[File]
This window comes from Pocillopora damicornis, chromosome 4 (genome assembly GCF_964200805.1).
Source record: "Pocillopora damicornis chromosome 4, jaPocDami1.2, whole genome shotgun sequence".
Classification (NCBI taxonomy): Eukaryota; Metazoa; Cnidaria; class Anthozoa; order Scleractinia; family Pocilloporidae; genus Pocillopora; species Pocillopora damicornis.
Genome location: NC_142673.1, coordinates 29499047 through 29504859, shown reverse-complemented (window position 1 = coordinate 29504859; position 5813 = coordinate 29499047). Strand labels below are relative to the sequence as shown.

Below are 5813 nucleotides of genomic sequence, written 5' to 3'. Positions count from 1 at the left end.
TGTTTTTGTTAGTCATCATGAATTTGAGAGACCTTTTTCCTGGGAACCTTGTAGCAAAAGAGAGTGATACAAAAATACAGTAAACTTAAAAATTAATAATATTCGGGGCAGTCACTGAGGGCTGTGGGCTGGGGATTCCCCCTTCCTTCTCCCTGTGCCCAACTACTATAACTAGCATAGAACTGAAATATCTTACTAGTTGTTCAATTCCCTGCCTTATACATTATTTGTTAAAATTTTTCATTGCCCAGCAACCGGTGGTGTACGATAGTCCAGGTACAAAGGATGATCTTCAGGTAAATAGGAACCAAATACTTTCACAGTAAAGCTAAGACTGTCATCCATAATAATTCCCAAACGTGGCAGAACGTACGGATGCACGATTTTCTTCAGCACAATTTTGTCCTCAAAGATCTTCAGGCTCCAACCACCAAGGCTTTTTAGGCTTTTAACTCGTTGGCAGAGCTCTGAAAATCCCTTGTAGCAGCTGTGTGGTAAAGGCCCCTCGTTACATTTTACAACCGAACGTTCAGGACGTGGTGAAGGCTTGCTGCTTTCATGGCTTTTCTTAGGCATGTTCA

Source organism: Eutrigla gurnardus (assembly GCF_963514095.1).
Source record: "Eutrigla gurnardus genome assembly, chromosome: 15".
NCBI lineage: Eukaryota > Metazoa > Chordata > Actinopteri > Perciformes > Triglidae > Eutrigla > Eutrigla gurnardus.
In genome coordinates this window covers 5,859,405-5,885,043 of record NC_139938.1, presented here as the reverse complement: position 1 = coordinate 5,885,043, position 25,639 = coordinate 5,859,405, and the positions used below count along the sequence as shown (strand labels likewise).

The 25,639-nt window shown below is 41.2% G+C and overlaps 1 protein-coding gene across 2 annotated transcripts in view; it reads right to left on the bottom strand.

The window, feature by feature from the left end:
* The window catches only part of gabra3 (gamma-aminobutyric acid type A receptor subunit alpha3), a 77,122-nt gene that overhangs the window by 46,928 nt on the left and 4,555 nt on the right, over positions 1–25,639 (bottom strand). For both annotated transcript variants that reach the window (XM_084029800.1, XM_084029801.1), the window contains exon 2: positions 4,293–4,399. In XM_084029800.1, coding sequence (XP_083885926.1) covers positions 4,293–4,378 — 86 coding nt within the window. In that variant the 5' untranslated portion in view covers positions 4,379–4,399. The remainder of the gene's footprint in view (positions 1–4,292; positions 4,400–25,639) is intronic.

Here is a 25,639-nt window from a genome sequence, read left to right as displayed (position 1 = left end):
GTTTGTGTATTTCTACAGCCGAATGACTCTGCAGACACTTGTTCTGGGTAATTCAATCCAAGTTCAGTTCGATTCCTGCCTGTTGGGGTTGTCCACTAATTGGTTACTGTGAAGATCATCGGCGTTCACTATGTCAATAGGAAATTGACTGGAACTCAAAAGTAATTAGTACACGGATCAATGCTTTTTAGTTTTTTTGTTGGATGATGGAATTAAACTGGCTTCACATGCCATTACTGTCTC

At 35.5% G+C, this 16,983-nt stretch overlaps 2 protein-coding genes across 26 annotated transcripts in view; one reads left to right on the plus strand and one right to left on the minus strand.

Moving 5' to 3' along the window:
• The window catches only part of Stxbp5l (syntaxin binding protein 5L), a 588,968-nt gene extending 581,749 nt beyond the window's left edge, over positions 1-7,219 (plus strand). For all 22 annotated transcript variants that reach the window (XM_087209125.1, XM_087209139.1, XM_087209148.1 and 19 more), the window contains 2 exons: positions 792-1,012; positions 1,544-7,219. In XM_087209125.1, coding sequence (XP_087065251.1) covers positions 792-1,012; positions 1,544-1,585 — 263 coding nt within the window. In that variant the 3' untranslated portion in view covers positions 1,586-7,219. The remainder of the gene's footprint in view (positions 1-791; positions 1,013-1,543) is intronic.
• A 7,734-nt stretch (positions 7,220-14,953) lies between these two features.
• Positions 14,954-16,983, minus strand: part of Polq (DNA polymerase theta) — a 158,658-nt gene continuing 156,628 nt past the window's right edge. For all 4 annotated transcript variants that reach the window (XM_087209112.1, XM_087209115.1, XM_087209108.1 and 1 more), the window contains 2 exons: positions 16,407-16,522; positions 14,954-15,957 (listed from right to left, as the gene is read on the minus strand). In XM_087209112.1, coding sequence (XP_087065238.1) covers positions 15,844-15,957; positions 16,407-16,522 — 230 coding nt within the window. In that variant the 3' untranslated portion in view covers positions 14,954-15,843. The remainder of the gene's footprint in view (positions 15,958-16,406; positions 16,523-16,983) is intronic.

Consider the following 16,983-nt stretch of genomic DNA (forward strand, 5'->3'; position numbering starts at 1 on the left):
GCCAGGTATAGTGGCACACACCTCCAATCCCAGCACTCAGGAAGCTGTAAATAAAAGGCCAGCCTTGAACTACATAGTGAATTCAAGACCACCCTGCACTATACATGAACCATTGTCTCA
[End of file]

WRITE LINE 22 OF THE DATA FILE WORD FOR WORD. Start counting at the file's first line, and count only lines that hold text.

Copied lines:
GCCAGGTATAGTGGCACACACCTCCAATCCCAGCACTCAGGAAGCTGTAAATAAAAGGCCAGCCTTGAACTACATAGTGAATTCAAGACCACCCTGCACTATACATGAACCATTGTCTCA